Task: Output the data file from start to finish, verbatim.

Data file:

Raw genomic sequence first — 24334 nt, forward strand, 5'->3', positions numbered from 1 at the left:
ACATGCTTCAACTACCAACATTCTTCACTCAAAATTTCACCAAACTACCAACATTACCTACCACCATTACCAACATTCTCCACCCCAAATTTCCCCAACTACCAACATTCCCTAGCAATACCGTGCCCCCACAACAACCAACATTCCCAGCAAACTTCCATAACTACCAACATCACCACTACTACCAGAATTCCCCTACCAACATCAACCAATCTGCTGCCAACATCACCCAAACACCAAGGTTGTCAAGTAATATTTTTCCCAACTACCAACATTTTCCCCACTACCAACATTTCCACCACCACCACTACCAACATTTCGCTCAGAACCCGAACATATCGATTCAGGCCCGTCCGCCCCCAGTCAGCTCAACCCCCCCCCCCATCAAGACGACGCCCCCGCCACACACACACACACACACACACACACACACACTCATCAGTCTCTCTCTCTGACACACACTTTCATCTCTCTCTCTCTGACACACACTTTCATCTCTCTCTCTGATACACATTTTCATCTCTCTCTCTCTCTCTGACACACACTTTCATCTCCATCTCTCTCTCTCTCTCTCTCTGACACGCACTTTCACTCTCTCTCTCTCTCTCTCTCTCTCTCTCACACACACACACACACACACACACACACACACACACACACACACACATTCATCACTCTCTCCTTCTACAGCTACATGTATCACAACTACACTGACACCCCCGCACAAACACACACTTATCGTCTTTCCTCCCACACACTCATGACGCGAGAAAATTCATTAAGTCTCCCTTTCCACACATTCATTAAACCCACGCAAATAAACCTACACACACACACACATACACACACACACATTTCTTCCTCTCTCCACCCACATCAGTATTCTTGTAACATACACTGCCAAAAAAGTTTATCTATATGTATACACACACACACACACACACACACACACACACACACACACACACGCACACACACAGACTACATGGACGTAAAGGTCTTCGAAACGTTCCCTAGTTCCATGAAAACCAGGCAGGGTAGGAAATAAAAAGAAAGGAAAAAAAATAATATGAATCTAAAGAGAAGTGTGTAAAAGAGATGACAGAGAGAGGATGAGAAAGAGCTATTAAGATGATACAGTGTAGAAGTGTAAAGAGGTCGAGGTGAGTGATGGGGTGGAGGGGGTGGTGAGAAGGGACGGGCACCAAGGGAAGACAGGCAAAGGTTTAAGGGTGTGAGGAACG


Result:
Raw genomic sequence first — 24334 nt, forward strand, 5'->3', positions numbered from 1 at the left:
ACATGCTTCAACTACCAACATTCTTCACTCAAAATTTCACCAAACTACCAACATTACCTACCACCATTACCAACATTCTCCACCCCAAATTTCCCCAACTACCAACATTCCCTAGCAATACCGTGCCCCCACAACAACCAACATTCCCAGCAAACTTCCATAACTACCAACATCACCACTACTACCAGAATTCCCCTACCAACATCAACCAATCTGCTGCCAACATCACCCAAACACCAAGGTTGTCAAGTAATATTTTTCCCAACTACCAACATTTTCCCCACTACCAACATTTCCACCACCACCACTACCAACATTTCGCTCAGAACCCGAACATATCGATTCAGGCCCGTCCGCCCCCAGTCAGCTCAACCCCCCCCCCCATCAAGACGACGCCCCCGCCACACACACACACACACACACACACACACACACTCATCAGTCTCTCTCTCTGACACACACTTTCATCTCTCTCTCTCTGACACACACTTTCATCTCTCTCTCTGATACACATTTTCATCTCTCTCTCTCTCTCTGACACACACTTTCATCTCCATCTCTCTCTCTCTCTCTCTCTGACACGCACTTTCACTCTCTCTCTCTCTCTCTCTCTCTCTCTCACACACACACACACACACACACACACACACACACACACACACACACATTCATCACTCTCTCCTTCTACAGCTACATGTATCACAACTACACTGACACCCCCGCACAAACACACACTTATCGTCTTTCCTCCCACACACTCATGACGCGAGAAAATTCATTAAGTCTCCCTTTCCACACATTCATTAAACCCACGCAAATAAACCTACACACACACACACATACACACACACACATTTCTTCCTCTCTCCACCCACATCAGTATTCTTGTAACATACACTGCCAAAAAAGTTTATCTATATGTATACACACACACACACACACACACACACACACACACACACACACACGCACACACACAGACTACATGGACGTAAAGGTCTTCGAAACGTTCCCTAGTTCCATGAAAACCAGGCAGGGTAGGAAATAAAAAGAAAGGAAAAAAAATAATATGAATCTAAAGAGAAGTGTGTAAAAGAGATGACAGAGAGAGGATGAGAAAGAGCTATTAAGATGATACAGTGTAGAAGTGTAAAGAGGTCGAGGTGAGTGATGGGGTGGAGGGGGTGGTGAGAAGGGACGGGCACCAAGGGAAGACAGGCAAAGGTTTAAGGGTGTGAGGAACG